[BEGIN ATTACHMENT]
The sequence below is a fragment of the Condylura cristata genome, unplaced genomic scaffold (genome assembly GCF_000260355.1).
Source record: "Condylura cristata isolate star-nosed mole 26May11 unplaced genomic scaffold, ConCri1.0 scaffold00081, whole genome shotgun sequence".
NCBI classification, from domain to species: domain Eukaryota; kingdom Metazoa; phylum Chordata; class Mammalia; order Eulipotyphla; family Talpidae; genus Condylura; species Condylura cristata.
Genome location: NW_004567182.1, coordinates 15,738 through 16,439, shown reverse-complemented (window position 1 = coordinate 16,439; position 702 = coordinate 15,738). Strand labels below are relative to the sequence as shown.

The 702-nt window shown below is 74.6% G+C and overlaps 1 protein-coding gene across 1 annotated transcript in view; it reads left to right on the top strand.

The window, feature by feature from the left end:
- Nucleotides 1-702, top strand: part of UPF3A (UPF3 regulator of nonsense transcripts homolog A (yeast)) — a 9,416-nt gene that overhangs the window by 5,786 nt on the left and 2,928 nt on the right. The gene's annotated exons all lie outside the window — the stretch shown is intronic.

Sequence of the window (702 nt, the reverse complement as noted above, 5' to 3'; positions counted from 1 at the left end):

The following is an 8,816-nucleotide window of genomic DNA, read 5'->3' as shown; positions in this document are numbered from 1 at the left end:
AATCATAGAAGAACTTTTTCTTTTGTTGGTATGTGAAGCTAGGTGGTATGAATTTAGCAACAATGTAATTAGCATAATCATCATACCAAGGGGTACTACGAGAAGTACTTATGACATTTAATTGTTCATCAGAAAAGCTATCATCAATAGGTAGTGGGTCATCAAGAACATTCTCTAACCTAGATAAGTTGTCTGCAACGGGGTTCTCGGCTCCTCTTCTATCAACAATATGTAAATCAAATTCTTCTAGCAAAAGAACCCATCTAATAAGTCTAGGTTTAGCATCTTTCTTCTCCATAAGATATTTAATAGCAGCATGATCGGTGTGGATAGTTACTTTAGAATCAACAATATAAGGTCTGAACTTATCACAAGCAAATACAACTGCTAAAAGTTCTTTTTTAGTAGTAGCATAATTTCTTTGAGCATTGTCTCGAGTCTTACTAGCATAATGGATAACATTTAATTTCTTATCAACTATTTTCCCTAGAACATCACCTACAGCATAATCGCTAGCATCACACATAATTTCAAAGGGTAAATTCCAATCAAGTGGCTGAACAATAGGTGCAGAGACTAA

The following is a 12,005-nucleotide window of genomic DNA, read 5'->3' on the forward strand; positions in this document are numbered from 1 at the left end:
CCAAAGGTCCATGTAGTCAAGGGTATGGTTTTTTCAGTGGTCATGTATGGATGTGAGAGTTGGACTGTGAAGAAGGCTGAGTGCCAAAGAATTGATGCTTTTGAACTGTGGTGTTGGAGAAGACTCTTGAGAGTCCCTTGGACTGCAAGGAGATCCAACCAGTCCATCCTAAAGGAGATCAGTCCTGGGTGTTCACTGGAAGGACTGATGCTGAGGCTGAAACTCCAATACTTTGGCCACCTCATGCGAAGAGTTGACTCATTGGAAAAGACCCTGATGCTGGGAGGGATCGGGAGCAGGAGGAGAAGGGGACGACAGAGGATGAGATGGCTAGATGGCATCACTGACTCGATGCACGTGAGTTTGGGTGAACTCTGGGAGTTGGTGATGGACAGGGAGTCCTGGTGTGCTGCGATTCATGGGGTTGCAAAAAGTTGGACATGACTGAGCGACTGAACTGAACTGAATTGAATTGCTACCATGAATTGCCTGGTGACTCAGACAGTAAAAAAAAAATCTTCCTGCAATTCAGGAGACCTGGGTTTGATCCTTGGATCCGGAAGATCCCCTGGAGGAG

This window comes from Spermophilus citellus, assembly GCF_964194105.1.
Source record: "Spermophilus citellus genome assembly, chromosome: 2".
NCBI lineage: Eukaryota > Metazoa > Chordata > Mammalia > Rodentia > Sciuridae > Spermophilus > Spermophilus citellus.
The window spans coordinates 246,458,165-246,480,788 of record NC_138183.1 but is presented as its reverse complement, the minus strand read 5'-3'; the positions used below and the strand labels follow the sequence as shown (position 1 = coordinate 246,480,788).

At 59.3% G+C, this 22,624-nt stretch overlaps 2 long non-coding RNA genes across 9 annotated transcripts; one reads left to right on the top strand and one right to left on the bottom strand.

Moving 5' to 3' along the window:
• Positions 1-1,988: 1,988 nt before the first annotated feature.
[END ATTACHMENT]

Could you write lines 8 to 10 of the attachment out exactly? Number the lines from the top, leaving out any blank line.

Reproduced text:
Sequence of the window (702 nt, the reverse complement as noted above, 5' to 3'; positions counted from 1 at the left end):

The following is an 8,816-nucleotide window of genomic DNA, read 5'->3' as shown; positions in this document are numbered from 1 at the left end:
AATCATAGAAGAACTTTTTCTTTTGTTGGTATGTGAAGCTAGGTGGTATGAATTTAGCAACAATGTAATTAGCATAATCATCATACCAAGGGGTACTACGAGAAGTACTTATGACATTTAATTGTTCATCAGAAAAGCTATCATCAATAGGTAGTGGGTCATCAAGAACATTCTCTAACCTAGATAAGTTGTCTGCAACGGGGTTCTCGGCTCCTCTTCTATCAACAATATGTAAATCAAATTCTTCTAGCAAAAGAACCCATCTAATAAGTCTAGGTTTAGCATCTTTCTTCTCCATAAGATATTTAATAGCAGCATGATCGGTGTGGATAGTTACTTTAGAATCAACAATATAAGGTCTGAACTTATCACAAGCAAATACAACTGCTAAAAGTTCTTTTTTAGTAGTAGCATAATTTCTTTGAGCATTGTCTCGAGTCTTACTAGCATAATGGATAACATTTAATTTCTTATCAACTATTTTCCCTAGAACATCACCTACAGCATAATCGCTAGCATCACACATAATTTCAAAGGGTAAATTCCAATCAAGTGGCTGAACAATAGGTGCAGAGACTAA